The Community: To a large extent, your actual dream house should be the least of your initial investigations outside of the city. It’s critically important to understand the beat of the community. Bernstein suggests you ask yourself the following questions before you settle on an actual house.
“Consider the age that your kids will be when you move,” Bernstein says. “Are there nice playgrounds nearby? Will you need full-time nursery care? If so, have you checked out the options?” The questions don’t stop there. “Do you want to be able to walk down to Main Street to have brunch, or are you cool hopping in your car to go everywhere?” See if you can’t talk up a parent or two in your prospective suburb to help you get an initial lay of the land.
“We have made a point to have consultants in each of the suburbs who can speak to the culture of the community and to answer questions that may not be obvious after a visit or two. Is it largely a stay-at-home mom town, or a working town? Consider where you would fall in that general social spectrum, because you don’t want to be the odd man out,” Bernstein says.
The Schools: “We moved to the ’burbs because we lived in Morningside Heights in Manhattan in a terrible school district,” says Chandra Czape Turner, an editor who commutes to Manhattan, and who is raising two kids in Pelham. “Think Waiting for Superman, only Madelyn didn’t win the lottery for any of those great charter schools. So it was either send her to her zoned school, which scored 1.5 out of 10 (no kidding), or move. We moved to lower Westchester right before kindergarten and it was the best decision we’ve ever made. It’s surprisingly more expensive to live in the ’burbs than in Manhattan, but the (free, award-winning) schools can’t be beat. Plus, it’s all still walkable—so no school buses, even. And I can walk to the train and get to work in a half hour. I miss the city, but it was a good decision for our family to leave.”
What are the schools like in the city neighborhood where you currently live? (Check out ratings for New York City schools at InsideSchools.org.) Are you planning on looking at public or private schools? Regardless, “We make a point to visit the schools with our clients,” Bernstein says. On these visits, they’re looking for the pros, such as reasonable class sizes, but they’re also keyed into the possible cons. “If you’re looking into high schools, are students smoking outside? Are many of the kids loitering? If you have a child with special needs, will the school system be able to meet those needs to your satisfaction?”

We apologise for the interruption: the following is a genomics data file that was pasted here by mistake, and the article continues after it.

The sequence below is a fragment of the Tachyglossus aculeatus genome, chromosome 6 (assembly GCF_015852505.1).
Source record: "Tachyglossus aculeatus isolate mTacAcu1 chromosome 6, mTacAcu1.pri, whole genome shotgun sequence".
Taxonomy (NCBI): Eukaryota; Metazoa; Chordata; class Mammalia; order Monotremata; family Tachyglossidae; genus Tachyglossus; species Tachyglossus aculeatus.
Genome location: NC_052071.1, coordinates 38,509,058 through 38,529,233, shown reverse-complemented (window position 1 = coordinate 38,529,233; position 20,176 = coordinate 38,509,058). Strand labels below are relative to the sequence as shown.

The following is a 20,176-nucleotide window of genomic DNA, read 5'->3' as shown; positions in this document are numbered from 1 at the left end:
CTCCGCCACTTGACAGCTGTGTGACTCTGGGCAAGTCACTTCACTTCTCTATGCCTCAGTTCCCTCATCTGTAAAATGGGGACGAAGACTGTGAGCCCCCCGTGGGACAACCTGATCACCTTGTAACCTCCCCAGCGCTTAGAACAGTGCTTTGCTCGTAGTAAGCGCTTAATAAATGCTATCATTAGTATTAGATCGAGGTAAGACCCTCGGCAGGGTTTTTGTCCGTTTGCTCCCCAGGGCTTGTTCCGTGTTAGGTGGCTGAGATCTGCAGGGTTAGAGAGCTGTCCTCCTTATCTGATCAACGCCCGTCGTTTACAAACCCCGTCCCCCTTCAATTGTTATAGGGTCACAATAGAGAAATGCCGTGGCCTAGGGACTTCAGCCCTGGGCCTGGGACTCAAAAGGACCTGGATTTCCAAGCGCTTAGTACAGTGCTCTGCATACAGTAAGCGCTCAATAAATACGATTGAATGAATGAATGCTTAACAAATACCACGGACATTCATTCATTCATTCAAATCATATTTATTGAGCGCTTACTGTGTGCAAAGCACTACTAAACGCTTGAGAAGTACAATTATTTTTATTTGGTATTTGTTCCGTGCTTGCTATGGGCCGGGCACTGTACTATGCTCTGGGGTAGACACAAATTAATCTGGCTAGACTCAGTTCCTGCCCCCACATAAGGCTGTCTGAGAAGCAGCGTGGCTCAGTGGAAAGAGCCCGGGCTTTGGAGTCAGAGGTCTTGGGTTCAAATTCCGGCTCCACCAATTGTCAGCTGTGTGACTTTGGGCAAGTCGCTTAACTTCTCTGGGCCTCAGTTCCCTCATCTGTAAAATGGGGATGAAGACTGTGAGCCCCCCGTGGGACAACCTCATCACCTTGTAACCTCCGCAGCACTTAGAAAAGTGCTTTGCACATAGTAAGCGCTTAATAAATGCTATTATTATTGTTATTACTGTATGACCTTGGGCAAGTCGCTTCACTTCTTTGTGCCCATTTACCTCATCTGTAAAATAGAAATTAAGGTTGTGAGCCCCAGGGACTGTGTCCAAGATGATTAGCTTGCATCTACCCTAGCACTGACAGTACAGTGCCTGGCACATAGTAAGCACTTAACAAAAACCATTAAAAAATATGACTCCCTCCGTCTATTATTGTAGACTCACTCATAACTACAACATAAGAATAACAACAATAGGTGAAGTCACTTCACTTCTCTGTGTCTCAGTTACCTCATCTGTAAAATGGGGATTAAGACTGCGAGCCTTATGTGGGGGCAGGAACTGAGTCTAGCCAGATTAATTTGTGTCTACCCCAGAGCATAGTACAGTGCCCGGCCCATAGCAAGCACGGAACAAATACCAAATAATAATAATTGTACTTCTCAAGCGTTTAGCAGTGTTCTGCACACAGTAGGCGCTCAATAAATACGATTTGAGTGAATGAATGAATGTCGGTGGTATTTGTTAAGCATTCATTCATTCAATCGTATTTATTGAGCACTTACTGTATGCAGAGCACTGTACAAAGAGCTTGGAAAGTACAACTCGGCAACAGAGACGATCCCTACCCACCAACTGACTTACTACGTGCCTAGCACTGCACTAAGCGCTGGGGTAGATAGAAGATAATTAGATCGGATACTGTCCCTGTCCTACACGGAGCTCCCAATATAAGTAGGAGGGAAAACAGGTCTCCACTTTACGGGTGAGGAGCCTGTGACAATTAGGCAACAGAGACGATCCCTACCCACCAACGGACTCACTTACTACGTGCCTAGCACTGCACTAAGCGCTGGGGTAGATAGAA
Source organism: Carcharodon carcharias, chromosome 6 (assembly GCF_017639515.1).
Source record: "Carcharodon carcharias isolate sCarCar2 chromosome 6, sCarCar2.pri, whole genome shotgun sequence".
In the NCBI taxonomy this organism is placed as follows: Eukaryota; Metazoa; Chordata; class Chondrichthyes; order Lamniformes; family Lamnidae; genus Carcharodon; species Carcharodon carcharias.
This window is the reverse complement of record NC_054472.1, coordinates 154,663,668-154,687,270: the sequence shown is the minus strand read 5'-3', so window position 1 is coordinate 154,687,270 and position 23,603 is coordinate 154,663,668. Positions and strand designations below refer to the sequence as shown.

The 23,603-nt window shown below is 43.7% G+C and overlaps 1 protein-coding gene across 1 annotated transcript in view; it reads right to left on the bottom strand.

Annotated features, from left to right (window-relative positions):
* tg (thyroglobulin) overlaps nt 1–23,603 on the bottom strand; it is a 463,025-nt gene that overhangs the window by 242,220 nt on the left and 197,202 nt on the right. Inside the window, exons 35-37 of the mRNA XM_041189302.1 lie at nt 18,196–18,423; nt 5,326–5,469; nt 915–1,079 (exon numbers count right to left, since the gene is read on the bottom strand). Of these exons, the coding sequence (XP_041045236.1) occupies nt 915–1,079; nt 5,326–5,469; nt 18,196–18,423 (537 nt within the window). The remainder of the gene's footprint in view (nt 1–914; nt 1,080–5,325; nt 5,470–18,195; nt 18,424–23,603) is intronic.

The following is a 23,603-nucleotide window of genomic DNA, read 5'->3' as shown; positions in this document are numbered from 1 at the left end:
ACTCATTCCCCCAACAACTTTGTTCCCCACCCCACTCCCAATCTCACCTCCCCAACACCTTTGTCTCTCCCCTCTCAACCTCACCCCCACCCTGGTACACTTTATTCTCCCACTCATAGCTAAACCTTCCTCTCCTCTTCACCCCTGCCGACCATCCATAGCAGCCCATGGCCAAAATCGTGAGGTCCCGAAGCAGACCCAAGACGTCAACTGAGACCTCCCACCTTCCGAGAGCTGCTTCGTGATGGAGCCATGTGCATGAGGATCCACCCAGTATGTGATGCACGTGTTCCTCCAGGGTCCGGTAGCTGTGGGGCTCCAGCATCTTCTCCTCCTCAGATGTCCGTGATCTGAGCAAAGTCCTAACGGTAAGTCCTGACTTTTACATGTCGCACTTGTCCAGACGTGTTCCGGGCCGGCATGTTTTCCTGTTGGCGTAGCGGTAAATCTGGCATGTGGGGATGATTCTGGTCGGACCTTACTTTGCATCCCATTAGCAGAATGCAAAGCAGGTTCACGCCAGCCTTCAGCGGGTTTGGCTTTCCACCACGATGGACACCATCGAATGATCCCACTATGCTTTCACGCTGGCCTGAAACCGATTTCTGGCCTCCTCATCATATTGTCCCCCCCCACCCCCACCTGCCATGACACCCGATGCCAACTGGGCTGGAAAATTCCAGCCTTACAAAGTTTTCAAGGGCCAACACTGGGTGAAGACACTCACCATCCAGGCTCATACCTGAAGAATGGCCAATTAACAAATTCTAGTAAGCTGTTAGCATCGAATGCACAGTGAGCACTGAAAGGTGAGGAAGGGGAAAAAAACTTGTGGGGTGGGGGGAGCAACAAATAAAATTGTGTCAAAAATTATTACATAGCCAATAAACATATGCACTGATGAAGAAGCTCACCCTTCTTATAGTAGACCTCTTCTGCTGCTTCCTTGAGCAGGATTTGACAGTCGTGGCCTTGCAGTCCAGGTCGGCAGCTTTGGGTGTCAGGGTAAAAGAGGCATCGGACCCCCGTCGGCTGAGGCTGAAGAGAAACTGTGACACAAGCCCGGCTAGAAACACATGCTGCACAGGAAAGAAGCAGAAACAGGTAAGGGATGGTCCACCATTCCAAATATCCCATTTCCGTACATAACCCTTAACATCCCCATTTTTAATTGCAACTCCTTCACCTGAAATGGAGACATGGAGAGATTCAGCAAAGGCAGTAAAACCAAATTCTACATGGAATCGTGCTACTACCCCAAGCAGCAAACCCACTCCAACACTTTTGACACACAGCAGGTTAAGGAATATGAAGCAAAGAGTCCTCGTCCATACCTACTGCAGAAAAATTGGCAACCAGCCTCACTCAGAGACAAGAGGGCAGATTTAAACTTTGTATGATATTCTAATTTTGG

Do you want to be within walking distance of school, or are buses okay? What are the extracurricular activities like? What does life look like for kids in the hours after school?
City Mice: Case Studies
Those who decide to leave NYC for greener pastures should carefully consider school districts, space, and overall lifestyle factors before making the leap. But for some parents who grew up in the city, such as Laurie Shapiro, a writer and self-proclaimed lifer who is raising her 9-year-old daughter on the Lower East Side, moving away will never be an issue. “I don’t drive, which is a big issue, but I love New York City childhoods anyhow. I need to be around the culture and the interaction with various ethnicities and orientations. The subway and walking, versus riding in cars, does that. Rarely does a native New York City kid grow up to be racist or homophobic,” Shapiro opines.
Eric Pomerance, Shapiro’s writing partner and a New York-native hailing from Greenwich Village, says he and his wife love raising their son in Manhattan. “We enjoy seeing him grow up around all kinds of people. New York in the ’70s was dirty and dangerous and had virtually no good parks or playgrounds, yet I’ve never heard anyone say ‘You know, if I could do it over again, I’d have preferred to have grown up in the suburbs.’”
Marijke Briggs, an art teacher with two sons, lives with her family in the East Village. “I emphatically love living in NYC and raising my kids here,” Briggs says. The story of her city-mouse decision now has near-mythic status from the telling an re-telling:
“When our oldest was a year-and-a-half, we were being bought out of a Williamsburg loft. Since I work in southern Westchester, I decided we should have a Tudor near my school. We only looked at one house. During that time, we moved into a friend’s apartment in Stuyvesant Town with a one- to two-year sublet plan. On our first weekend there, we went up to the Met. Our toddler fell asleep in his stroller towards the end of our visit. We walked outside into an oddly warm December drizzle and decided to walk. We ended up walking all the way back down to 14th Street, happy as clams. Back at the apartment, I slipped into a hot bath with a juicy book and a glass of wine and felt complete bliss. I yelled for my husband George—who came running—and proclaimed that I would never leave Manhattan again. The suburbs have never been spoken of since. That was 10 years ago...”
Check out what other parents are saying about the city vs. suburbs debate on the blogosphere.